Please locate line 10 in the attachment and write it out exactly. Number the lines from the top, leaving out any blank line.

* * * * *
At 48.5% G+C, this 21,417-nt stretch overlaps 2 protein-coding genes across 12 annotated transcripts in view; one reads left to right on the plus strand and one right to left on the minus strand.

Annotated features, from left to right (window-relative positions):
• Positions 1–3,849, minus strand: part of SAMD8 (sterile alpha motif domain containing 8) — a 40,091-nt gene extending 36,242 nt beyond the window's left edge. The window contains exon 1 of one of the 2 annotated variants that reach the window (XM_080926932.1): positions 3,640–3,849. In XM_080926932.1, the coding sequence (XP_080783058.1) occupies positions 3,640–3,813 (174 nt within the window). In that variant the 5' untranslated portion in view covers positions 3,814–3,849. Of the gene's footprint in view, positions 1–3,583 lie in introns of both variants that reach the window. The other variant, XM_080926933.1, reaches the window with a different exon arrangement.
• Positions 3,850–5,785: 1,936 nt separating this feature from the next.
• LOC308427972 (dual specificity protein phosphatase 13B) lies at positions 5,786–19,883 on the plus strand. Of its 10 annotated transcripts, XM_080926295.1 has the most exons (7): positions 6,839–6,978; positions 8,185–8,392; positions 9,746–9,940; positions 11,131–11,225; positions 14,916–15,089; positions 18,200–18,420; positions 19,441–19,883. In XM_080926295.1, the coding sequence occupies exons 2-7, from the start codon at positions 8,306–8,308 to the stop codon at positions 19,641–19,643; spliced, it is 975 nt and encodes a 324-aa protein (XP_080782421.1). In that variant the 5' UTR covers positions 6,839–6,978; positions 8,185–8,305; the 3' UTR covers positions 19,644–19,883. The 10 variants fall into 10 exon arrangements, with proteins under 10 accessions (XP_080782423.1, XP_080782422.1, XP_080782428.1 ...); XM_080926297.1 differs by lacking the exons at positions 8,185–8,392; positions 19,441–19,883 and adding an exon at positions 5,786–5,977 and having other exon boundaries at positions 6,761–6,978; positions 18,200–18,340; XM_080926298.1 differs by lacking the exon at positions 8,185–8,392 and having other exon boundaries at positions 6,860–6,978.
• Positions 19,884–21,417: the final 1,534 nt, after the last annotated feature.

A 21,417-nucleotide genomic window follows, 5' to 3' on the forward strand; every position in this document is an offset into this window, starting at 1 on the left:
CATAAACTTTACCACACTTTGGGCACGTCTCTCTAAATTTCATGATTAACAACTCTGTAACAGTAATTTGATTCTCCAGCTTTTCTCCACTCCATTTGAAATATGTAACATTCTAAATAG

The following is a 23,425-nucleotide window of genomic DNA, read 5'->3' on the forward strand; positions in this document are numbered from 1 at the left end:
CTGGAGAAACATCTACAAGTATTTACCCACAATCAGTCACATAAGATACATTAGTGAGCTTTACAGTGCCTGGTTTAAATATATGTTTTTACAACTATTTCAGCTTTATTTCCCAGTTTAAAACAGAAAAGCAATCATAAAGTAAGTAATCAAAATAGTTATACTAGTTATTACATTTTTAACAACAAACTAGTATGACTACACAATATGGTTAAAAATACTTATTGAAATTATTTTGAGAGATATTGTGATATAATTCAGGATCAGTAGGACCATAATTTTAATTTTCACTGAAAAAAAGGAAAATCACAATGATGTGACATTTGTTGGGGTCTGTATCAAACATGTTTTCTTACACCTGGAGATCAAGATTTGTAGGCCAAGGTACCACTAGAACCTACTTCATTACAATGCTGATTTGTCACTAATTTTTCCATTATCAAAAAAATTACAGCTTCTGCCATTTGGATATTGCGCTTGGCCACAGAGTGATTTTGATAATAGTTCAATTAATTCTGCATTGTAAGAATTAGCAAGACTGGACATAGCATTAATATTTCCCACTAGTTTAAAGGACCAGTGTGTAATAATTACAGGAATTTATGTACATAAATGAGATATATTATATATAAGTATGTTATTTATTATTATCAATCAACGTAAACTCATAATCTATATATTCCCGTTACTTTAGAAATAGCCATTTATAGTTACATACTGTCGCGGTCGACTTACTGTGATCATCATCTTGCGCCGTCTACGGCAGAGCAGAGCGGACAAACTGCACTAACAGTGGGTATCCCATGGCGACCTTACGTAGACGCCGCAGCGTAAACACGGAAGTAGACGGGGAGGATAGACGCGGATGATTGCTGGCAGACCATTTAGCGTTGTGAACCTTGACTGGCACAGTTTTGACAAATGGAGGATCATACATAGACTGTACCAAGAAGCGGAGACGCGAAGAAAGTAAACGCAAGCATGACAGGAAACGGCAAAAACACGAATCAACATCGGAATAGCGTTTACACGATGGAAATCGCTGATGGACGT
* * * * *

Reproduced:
CTGGAGAAACATCTACAAGTATTTACCCACAATCAGTCACATAAGATACATTAGTGAGCTTTACAGTGCCTGGTTTAAATATATGTTTTTACAACTATTTCAGCTTTATTTCCCAGTTTAAAACAGAAAAGCAATCATAAAGTAAGTAATCAAAATAGTTATACTAGTTATTACATTTTTAACAACAAACTAGTATGACTACACAATATGGTTAAAAATACTTATTGAAATTATTTTGAGAGATATTGTGATATAATTCAGGATCAGTAGGACCATAATTTTAATTTTCACTGAAAAAAAGGAAAATCACAATGATGTGACATTTGTTGGGGTCTGTATCAAACATGTTTTCTTACACCTGGAGATCAAGATTTGTAGGCCAAGGTACCACTAGAACCTACTTCATTACAATGCTGATTTGTCACTAATTTTTCCATTATCAAAAAAATTACAGCTTCTGCCATTTGGATATTGCGCTTGGCCACAGAGTGATTTTGATAATAGTTCAATTAATTCTGCATTGTAAGAATTAGCAAGACTGGACATAGCATTAATATTTCCCACTAGTTTAAAGGACCAGTGTGTAATAATTACAGGAATTTATGTACATAAATGAGATATATTATATATAAGTATGTTATTTATTATTATCAATCAACGTAAACTCATAATCTATATATTCCCGTTACTTTAGAAATAGCCATTTATAGTTACATACTGTCGCGGTCGACTTACTGTGATCATCATCTTGCGCCGTCTACGGCAGAGCAGAGCGGACAAACTGCACTAACAGTGGGTATCCCATGGCGACCTTACGTAGACGCCGCAGCGTAAACACGGAAGTAGACGGGGAGGATAGACGCGGATGATTGCTGGCAGACCATTTAGCGTTGTGAACCTTGACTGGCACAGTTTTGACAAATGGAGGATCATACATAGACTGTACCAAGAAGCGGAGACGCGAAGAAAGTAAACGCAAGCATGACAGGAAACGGCAAAAACACGAATCAACATCGGAATAGCGTTTACACGATGGAAATCGCTGATGGACGT